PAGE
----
ZJU scientists unravel the enigma of fear defensive behavior

2024-04-10   |  

On March 5, the research team led by Professors YU YanqinDUAN Shumin and YANG Hongbin from the Zhejiang University School of Brain Science and Brain Medicine published an open-access article titled “Control of defensive behavior by the nucleus of Darkschewitsch GABAergic neurons” in the journal National Science Review. This groundbreaking work reveals, for the first time, the crucial role of GABAergic neurons in the nucleus of Darkschewitsch (ND) in modulating defensive behavior, thereby expanding our understanding of the neural mechanisms underlying fear defense.

In recent decades, significant strides have been made in identifying the roles of the amygdala, the hypothalamus, and the periaqueductal gray in defensive behavior. Researchers have elucidated specific circuits governing defensive responses to various threat stimuli. However, due to the complexity of brain circuits, many nuclei and circuits involved in the regulation of defensive responses remain to be explored. Moreover, there remains scanty research into brain regions that can broadly regulate defensive responses to various types of threats, and the mechanisms by which they specifically regulate a particular defensive behavior are still elusive. 

The ND, named after Russian neurologist L. O. Darkshevich, was first described in 1889 as an accessory oculomotor nucleus and was postulated in controlling eye movement via zone second cervical spinal cord of the flocculus. However, there has long been a paucity of research on the anatomical outputs and inputs and the physiological functions of GABAergic neurons of the ND.

In this work, the researchers selected two different types of fear stimuli: odorant trimethylthiazoline (TMT) and foot shocks. When mice were exposed to these stimuli, the NDGABA neurons were significantly activated. Further in situ fiber photometry revealed a substantial rise in calcium (Ca2+) activity in NDGABA neurons. Notably, through electrophysiological recordings, the researchers observed that NDGABA neurons specifically influenced freezing-like behavioral responses, pointing to the relationship between NDGABA neurons and freezing-like defensive behavior.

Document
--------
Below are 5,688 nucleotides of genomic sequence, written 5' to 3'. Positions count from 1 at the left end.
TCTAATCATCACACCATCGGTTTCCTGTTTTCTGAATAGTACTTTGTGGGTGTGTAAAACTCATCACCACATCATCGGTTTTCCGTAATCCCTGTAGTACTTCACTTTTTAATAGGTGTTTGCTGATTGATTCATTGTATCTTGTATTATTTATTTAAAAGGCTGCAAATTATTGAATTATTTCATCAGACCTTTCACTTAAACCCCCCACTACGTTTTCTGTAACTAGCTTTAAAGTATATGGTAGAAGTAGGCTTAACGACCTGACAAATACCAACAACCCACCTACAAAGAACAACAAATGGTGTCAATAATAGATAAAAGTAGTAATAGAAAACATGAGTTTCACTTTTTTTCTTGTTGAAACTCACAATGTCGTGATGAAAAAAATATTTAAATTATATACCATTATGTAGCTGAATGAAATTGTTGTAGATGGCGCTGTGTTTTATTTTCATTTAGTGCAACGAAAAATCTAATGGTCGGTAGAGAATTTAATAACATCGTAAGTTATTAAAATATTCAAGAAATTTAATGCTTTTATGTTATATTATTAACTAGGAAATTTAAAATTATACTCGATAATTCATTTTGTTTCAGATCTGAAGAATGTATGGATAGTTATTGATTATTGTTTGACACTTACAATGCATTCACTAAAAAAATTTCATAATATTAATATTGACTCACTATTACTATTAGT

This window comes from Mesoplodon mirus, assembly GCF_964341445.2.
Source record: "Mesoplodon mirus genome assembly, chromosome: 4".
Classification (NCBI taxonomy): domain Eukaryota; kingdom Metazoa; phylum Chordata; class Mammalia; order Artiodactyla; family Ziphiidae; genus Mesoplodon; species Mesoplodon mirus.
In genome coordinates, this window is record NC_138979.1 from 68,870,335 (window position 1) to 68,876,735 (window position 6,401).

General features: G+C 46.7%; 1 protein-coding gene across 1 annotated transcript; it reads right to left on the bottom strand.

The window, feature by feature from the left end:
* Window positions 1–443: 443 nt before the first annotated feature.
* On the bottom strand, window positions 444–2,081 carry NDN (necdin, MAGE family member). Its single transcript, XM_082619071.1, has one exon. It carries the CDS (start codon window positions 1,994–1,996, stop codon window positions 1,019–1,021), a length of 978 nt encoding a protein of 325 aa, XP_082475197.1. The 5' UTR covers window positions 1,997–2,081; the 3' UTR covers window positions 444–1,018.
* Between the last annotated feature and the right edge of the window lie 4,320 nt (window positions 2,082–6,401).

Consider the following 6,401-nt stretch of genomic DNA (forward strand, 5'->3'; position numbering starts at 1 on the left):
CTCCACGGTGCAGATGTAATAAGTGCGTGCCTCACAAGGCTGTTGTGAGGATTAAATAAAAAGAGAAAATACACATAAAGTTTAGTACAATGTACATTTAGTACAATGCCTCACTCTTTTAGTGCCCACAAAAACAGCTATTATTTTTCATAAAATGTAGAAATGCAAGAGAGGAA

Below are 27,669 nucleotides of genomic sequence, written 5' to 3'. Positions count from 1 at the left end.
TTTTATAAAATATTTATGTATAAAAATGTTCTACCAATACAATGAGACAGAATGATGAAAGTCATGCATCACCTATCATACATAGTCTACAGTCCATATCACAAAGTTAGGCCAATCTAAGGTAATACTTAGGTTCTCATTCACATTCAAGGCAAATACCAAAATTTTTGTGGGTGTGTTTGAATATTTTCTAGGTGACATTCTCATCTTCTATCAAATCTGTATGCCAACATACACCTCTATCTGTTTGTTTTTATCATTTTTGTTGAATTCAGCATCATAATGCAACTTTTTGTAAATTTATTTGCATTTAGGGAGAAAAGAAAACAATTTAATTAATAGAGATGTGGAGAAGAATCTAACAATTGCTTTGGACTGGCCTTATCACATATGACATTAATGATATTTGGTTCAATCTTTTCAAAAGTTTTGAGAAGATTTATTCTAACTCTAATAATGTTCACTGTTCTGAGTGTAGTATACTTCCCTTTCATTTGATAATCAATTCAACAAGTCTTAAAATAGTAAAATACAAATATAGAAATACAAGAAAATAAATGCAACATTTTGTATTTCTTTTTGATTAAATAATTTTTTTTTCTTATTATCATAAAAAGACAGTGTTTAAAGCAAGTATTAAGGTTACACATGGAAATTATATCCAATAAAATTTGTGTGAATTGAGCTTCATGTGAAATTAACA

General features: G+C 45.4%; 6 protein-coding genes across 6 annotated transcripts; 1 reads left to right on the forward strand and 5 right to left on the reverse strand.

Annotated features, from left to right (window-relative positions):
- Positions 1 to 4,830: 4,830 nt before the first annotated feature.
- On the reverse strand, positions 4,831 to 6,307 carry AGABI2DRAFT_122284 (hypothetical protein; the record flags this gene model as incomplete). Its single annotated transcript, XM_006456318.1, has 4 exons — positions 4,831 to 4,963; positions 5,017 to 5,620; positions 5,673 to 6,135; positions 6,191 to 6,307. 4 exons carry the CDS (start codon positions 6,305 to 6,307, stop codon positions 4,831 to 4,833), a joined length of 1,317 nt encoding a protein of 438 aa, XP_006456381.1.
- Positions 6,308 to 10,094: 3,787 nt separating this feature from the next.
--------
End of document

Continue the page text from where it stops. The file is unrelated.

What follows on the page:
To investigate the causal relationship between NDGABA neurons and defensive behavior, the researchers employed optogenetics to activate NDGABA neurons, and found that it immediately induced freezing-like behavior in mice rather than escape or hiding responses. It also brought about changes in autonomic functions associated with freezing behavior, such as an increased pupil size and a decreased heart rate, and aversion. Conversely, optogenetic inhibition of NDGABA neurons significantly reduced freezing behavior in both innate and conditioned fear, without impacting locomotion and avoidance behavior, indicating the pivotal role of NDGABA neurons in freezing-like behavior. Through a combination of retrograde and anterograde viral tracing alongside optogenetic techniques, the researchers further identified that NDGABA neurons receive inputs from glutamatergic neurons in the lateral periaqueductal gray (lPAG). The ND is responsible for transmitting fear information from the lPAG to glutamatergic neurons in the ventral part of the gigantocellular nucleus (GiV), ultimately triggering freezing behavior. Interestingly, GABAergic neurons expressing somatostatin (SOM), rather than parvalbumin (PV), were found to be crucial in controlling freezing-like behavior. 

This study sheds light on the specific control of freezing defensive responses by the ND brain region and the lPAGglu-NDGABA-GiVglu circuit, deepening our understanding of the functionality of the ND brain region. It supplements our existing knowledge on the downstream mechanisms of fear control by the PAG and the circuitry network map of the “fear system” in the brain, offering fresh insights into the biological basis of fear defensive behavior. Additionally, given the regional conservatism of the ND brain region in rodents and humans, this study may present a promising target for treating fear disorders and other psychiatric illnesses.

NDGABA neurons relay fearful information from PAG to the medulla